In the initial years most law graduates go through this decision paralysis and only after having experienced a few career options through a trial and error process they finally decide on their appropriate path for career growth.
My advice to law students is to objectively understand the challenges and opportunities of each career option and the key personality traits required to succeed for each of the career options – academics, in-house counsel, private practice, law firm counsel etc. Each career option has its own benefits and challenges and it is incorrect to state that one career choice is better than the other. One has to assess his personality traits and his professional and monetary compensation aspirations in order to decide the appropriate career option for professional growth.
I too undertook this assessment and accordingly decided to take up in-house counsel role as the appropriate choice for career growth.
Tell us about your early professional experiences at Sahara India and A.R.A. Law, Advocates & Solicitors.
Sahara India was my first job through the Campus Recruitment process of NUJS. We were the first batch of NUJS and each one of us had a certain number of interview options under the campus recruitment process. The first batch of every law school goes through the challenge of getting adequate number of companies and law firms to visit the college for campus recruitment so that a healthy number of students get a job offer through the campus recruitment process. Our situation was made more challenging by the fact that we almost had hundred (100) students in our batch looking for placement. However, the Recruitment Committee (including my NUJS batch mates who were a member of the said committee) left no stone unturned to ensure that a descent number of companies and law firms visit NUJS for campus recruitment. I sat for the limited job interview options that were available at that time. Sahara India was the first job offer that was confirmed to me and I decided to take the offer. The salary compensation that was being offered by Sahara India was one of the highest at that point of time. Sahara India provided me an opportunity to work on some interesting business projects of the company and engage in contract negotiation and drafting activities relating to these business projects.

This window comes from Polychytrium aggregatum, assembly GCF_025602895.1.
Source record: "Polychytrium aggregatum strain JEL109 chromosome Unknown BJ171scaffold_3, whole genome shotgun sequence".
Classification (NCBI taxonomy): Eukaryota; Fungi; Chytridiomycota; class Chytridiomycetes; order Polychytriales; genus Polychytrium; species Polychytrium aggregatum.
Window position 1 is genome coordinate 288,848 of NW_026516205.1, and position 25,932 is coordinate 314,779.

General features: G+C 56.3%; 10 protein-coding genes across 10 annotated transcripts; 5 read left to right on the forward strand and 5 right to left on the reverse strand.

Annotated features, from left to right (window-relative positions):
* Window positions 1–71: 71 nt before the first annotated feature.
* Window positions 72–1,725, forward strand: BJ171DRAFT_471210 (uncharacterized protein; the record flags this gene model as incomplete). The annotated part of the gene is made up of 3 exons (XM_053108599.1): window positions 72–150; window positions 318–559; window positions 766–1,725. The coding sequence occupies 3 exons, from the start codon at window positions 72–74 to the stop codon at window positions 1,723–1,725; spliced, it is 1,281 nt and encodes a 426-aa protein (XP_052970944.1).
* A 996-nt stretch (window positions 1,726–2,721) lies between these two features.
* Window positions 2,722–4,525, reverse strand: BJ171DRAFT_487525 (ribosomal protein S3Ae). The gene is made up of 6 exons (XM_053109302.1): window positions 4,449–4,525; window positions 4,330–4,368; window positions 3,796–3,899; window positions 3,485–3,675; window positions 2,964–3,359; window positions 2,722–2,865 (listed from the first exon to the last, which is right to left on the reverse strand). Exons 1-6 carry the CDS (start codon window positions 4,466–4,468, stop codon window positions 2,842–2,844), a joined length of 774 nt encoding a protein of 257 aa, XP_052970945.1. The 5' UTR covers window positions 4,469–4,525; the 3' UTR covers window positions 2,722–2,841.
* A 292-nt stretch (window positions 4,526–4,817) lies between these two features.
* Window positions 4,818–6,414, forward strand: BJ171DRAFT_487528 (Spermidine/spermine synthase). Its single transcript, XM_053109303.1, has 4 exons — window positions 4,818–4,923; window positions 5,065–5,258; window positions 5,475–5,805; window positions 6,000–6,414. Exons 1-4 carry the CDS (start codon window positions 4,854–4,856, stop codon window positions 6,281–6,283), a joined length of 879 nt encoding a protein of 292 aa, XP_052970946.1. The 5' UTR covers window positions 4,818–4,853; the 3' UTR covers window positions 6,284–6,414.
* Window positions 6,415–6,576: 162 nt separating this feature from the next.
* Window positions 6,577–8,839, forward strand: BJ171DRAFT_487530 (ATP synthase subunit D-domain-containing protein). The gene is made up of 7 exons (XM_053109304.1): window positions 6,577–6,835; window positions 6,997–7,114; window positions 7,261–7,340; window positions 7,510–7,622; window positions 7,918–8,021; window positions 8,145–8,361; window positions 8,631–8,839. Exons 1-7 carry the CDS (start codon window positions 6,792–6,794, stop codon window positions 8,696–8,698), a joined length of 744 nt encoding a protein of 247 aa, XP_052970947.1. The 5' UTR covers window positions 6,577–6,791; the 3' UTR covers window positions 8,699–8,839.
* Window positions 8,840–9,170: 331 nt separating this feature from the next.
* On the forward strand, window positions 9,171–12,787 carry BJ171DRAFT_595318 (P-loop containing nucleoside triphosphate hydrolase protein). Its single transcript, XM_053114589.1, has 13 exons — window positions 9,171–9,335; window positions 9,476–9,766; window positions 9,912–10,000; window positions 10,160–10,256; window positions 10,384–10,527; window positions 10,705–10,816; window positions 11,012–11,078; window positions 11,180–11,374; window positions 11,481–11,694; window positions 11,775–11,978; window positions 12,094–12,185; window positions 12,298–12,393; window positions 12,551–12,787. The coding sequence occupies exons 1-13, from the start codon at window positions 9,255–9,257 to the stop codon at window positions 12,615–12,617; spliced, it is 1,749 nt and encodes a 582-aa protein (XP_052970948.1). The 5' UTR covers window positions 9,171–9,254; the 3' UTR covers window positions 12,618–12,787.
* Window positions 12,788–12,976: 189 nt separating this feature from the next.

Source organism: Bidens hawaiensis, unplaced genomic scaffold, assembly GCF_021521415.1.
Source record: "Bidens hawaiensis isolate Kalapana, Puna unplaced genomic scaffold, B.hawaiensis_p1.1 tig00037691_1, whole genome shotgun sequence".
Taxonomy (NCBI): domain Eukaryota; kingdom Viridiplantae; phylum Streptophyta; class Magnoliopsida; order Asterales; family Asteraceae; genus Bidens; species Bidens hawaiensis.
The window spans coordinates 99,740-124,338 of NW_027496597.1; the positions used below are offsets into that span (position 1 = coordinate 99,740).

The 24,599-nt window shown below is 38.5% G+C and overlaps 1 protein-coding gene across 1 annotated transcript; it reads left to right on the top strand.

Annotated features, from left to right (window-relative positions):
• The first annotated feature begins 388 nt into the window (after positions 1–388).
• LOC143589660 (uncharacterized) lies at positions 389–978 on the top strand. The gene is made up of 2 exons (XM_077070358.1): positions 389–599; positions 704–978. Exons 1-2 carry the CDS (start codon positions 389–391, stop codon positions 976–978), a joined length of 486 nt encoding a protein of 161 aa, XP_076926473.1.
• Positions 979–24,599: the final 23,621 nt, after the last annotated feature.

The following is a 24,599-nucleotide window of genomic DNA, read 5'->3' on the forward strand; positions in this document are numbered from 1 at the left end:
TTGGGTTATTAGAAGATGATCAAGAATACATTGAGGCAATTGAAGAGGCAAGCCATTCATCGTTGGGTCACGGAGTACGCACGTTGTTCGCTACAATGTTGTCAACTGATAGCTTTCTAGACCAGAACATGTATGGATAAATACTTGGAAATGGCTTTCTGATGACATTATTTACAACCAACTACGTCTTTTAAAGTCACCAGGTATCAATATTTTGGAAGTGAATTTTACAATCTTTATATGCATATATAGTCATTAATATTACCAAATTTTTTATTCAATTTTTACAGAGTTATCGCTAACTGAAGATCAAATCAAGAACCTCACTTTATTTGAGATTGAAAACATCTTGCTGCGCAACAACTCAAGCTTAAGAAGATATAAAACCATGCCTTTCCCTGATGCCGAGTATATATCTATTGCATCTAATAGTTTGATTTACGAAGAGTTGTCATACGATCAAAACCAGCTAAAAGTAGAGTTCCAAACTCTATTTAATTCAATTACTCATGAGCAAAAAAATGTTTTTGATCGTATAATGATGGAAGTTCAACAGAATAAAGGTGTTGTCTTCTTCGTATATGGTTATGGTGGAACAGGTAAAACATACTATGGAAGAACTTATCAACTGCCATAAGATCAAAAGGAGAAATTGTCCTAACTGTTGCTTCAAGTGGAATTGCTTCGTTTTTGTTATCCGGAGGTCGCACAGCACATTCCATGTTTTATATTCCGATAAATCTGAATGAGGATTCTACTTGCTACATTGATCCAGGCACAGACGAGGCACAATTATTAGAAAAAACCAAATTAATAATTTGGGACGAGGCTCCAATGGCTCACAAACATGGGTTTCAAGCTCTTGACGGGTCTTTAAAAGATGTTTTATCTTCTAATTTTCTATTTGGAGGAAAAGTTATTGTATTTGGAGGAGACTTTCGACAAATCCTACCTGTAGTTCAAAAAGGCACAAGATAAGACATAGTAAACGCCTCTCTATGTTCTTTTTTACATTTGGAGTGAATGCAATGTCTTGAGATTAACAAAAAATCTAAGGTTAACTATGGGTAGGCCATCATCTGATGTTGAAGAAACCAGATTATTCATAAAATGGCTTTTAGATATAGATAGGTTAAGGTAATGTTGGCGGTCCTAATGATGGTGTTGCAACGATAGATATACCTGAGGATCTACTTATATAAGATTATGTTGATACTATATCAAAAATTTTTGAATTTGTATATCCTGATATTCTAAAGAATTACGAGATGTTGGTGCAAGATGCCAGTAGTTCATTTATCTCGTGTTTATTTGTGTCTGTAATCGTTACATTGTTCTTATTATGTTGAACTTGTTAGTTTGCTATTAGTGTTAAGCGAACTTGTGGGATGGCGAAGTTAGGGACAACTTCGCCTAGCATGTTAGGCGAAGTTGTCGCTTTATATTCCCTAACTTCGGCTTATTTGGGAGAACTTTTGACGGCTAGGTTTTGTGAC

ARA LAW provided me an opportunity to shift base to the financial capital of the country and work in a highly professional work environment. This was the first time I was experiencing the fast-paced life of Mumbai and interacting with clients from across various industries – media houses, capital market intermediaries, banks, private equity players etc. I picked a lot of my legal analytical skills and business etiquettes from my stint at ARA LAW.